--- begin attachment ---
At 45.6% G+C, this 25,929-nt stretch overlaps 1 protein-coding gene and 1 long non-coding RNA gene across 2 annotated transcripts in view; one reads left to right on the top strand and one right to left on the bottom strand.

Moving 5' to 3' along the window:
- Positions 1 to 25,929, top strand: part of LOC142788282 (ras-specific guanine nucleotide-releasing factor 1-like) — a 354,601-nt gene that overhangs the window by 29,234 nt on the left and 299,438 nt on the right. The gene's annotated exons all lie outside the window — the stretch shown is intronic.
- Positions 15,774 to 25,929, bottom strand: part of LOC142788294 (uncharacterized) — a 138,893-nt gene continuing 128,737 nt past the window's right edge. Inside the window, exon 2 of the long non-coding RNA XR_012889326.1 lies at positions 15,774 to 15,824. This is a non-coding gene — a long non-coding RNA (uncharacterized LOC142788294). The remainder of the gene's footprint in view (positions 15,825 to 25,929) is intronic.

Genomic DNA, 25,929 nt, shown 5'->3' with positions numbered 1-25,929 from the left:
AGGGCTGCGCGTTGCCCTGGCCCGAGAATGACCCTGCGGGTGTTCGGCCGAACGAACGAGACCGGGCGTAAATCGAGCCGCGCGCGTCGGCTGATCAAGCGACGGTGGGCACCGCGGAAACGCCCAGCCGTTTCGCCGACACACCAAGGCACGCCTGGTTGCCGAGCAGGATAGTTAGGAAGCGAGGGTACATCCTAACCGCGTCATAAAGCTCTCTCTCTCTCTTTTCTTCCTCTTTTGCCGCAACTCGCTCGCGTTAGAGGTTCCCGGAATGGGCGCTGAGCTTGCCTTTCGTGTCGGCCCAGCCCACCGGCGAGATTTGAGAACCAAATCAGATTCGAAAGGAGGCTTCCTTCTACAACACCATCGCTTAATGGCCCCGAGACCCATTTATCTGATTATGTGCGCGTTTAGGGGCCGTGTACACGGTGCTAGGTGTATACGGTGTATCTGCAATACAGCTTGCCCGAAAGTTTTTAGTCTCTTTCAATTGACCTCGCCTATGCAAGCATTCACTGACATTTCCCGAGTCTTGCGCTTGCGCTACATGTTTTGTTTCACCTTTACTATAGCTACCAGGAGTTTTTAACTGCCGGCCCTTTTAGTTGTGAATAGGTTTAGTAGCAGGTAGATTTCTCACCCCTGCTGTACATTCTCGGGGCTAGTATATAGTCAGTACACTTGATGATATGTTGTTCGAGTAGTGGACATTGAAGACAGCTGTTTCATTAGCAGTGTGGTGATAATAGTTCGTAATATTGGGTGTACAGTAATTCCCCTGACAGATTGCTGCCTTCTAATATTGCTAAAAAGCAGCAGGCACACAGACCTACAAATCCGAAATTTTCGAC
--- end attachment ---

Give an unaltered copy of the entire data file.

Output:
At 45.6% G+C, this 25,929-nt stretch overlaps 1 protein-coding gene and 1 long non-coding RNA gene across 2 annotated transcripts in view; one reads left to right on the top strand and one right to left on the bottom strand.

Moving 5' to 3' along the window:
- Positions 1 to 25,929, top strand: part of LOC142788282 (ras-specific guanine nucleotide-releasing factor 1-like) — a 354,601-nt gene that overhangs the window by 29,234 nt on the left and 299,438 nt on the right. The gene's annotated exons all lie outside the window — the stretch shown is intronic.
- Positions 15,774 to 25,929, bottom strand: part of LOC142788294 (uncharacterized) — a 138,893-nt gene continuing 128,737 nt past the window's right edge. Inside the window, exon 2 of the long non-coding RNA XR_012889326.1 lies at positions 15,774 to 15,824. This is a non-coding gene — a long non-coding RNA (uncharacterized LOC142788294). The remainder of the gene's footprint in view (positions 15,825 to 25,929) is intronic.

Genomic DNA, 25,929 nt, shown 5'->3' with positions numbered 1-25,929 from the left:
AGGGCTGCGCGTTGCCCTGGCCCGAGAATGACCCTGCGGGTGTTCGGCCGAACGAACGAGACCGGGCGTAAATCGAGCCGCGCGCGTCGGCTGATCAAGCGACGGTGGGCACCGCGGAAACGCCCAGCCGTTTCGCCGACACACCAAGGCACGCCTGGTTGCCGAGCAGGATAGTTAGGAAGCGAGGGTACATCCTAACCGCGTCATAAAGCTCTCTCTCTCTCTTTTCTTCCTCTTTTGCCGCAACTCGCTCGCGTTAGAGGTTCCCGGAATGGGCGCTGAGCTTGCCTTTCGTGTCGGCCCAGCCCACCGGCGAGATTTGAGAACCAAATCAGATTCGAAAGGAGGCTTCCTTCTACAACACCATCGCTTAATGGCCCCGAGACCCATTTATCTGATTATGTGCGCGTTTAGGGGCCGTGTACACGGTGCTAGGTGTATACGGTGTATCTGCAATACAGCTTGCCCGAAAGTTTTTAGTCTCTTTCAATTGACCTCGCCTATGCAAGCATTCACTGACATTTCCCGAGTCTTGCGCTTGCGCTACATGTTTTGTTTCACCTTTACTATAGCTACCAGGAGTTTTTAACTGCCGGCCCTTTTAGTTGTGAATAGGTTTAGTAGCAGGTAGATTTCTCACCCCTGCTGTACATTCTCGGGGCTAGTATATAGTCAGTACACTTGATGATATGTTGTTCGAGTAGTGGACATTGAAGACAGCTGTTTCATTAGCAGTGTGGTGATAATAGTTCGTAATATTGGGTGTACAGTAATTCCCCTGACAGATTGCTGCCTTCTAATATTGCTAAAAAGCAGCAGGCACACAGACCTACAAATCCGAAATTTTCGAC